'They kill you, they kidnap you, they rape you': Trafficking victims speak of the dangers they face
Victims of human trafficking in Mexico, many of them migrants, are among the thousands trafficked worldwide every year for sex work or forced labor.
The young woman, 15, left Tegucigalpa, Honduras in early March to come to the U.S. Her aunt, who lives in Florida, had paid a "coyote" $4,000 to cross her into U.S. territory.
But after journeying several weeks, the smuggler left her lying on a street in the Mexican state of Puebla.
There, what she thought was an offer from a man to work at a restaurant as a waitress turned out to be a ruse from a human trafficking network. “They put me as a sex worker. There were several people who controlled me a lot, the clients even hit me. It was horrible," she said of her ordeal, which lasted several weeks. She managed to run away one day she was being taken to a hotel room.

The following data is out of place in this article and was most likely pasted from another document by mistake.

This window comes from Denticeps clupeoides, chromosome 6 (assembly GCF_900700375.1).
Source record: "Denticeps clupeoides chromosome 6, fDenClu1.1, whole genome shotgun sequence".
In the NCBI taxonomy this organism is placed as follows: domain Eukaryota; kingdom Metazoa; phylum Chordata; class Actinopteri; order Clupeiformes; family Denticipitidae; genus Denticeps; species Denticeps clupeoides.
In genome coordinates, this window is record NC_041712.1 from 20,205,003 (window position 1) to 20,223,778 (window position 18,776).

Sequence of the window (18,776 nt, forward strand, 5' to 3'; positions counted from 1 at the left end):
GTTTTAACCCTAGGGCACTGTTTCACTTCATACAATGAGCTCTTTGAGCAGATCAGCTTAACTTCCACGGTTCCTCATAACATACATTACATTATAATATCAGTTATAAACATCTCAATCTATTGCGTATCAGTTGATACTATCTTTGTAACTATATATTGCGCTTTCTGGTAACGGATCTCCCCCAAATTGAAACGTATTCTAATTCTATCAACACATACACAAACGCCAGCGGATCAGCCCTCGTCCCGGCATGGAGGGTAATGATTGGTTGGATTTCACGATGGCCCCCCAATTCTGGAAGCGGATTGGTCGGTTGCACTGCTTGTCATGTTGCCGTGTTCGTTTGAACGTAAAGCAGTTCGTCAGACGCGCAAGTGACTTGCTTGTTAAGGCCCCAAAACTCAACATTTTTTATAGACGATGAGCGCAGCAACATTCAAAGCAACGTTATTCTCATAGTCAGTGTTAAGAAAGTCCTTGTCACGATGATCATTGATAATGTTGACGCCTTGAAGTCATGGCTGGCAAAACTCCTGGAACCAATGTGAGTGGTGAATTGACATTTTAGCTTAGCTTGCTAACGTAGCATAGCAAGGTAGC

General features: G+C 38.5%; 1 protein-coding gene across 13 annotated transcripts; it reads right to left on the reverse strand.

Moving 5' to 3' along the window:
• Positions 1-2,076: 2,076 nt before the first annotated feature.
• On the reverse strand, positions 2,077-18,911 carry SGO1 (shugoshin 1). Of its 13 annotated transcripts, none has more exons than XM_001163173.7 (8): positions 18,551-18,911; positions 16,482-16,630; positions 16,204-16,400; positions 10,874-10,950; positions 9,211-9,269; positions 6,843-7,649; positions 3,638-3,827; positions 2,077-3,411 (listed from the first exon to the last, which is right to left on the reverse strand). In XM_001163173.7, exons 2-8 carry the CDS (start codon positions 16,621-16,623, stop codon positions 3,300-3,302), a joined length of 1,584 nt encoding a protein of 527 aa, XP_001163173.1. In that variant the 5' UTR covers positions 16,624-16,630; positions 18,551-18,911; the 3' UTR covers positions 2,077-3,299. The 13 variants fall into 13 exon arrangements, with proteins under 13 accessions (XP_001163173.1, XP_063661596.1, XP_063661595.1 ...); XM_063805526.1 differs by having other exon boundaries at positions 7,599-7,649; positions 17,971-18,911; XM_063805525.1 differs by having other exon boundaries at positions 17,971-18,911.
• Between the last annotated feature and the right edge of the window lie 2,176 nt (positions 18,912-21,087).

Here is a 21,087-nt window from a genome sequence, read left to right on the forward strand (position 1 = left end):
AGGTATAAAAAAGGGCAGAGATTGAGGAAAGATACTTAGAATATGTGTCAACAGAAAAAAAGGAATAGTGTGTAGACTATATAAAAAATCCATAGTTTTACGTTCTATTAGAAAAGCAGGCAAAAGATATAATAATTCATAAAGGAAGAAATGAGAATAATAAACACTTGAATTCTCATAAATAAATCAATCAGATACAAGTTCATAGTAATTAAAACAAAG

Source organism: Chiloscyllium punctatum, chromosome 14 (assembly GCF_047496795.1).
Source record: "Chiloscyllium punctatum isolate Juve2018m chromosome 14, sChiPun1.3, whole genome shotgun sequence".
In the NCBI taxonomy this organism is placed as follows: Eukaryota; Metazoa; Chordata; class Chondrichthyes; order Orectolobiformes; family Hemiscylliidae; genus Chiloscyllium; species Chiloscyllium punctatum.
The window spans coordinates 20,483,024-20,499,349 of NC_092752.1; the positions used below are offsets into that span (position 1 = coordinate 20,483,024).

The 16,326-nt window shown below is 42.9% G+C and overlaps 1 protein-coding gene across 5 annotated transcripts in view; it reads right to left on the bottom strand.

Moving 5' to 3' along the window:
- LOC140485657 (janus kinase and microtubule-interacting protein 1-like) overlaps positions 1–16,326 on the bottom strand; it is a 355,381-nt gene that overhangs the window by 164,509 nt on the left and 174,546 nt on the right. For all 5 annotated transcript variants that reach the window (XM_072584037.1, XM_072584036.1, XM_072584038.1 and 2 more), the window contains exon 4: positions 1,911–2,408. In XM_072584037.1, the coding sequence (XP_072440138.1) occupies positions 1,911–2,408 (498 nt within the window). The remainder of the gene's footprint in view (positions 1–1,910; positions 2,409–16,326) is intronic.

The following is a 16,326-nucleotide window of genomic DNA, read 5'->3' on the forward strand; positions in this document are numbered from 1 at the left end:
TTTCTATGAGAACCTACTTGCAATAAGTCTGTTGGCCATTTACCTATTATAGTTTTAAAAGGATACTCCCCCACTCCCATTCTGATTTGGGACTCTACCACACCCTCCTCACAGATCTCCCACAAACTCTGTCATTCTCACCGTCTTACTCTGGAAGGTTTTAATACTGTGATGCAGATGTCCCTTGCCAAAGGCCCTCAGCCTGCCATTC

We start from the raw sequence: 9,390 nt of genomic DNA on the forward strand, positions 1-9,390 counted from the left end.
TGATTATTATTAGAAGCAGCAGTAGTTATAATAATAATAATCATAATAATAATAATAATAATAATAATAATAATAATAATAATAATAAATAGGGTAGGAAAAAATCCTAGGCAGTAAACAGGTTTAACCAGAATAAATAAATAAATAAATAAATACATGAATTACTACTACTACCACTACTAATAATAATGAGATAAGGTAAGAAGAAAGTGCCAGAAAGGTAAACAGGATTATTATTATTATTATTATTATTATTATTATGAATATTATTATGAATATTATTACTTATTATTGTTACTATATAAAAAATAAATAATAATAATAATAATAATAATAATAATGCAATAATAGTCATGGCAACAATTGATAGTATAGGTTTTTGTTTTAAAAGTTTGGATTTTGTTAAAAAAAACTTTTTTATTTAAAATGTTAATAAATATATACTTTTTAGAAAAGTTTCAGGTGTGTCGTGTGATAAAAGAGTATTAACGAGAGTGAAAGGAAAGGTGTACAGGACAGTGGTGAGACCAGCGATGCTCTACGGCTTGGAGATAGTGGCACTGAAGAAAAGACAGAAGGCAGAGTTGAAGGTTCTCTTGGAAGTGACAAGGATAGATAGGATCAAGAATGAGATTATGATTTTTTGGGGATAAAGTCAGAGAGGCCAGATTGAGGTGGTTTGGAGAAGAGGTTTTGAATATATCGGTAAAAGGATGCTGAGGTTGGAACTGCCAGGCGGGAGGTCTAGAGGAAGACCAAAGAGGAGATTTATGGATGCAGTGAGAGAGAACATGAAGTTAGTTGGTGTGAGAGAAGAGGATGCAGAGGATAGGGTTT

Her story and that of other victims who spoke to Noticias Telemundo — their names are being withheld for fear of reprisals —illustrate the experiences of the approximately 50,000 people that are trafficked every year across 148 countries, according to the United Nations latest biannual report.
More than 60% of human trafficking victims in the last 15 years have been women and girls, and most have been trafficked for sexual exploitation, according to the United Nations Office on Drugs and Crime (UNODC).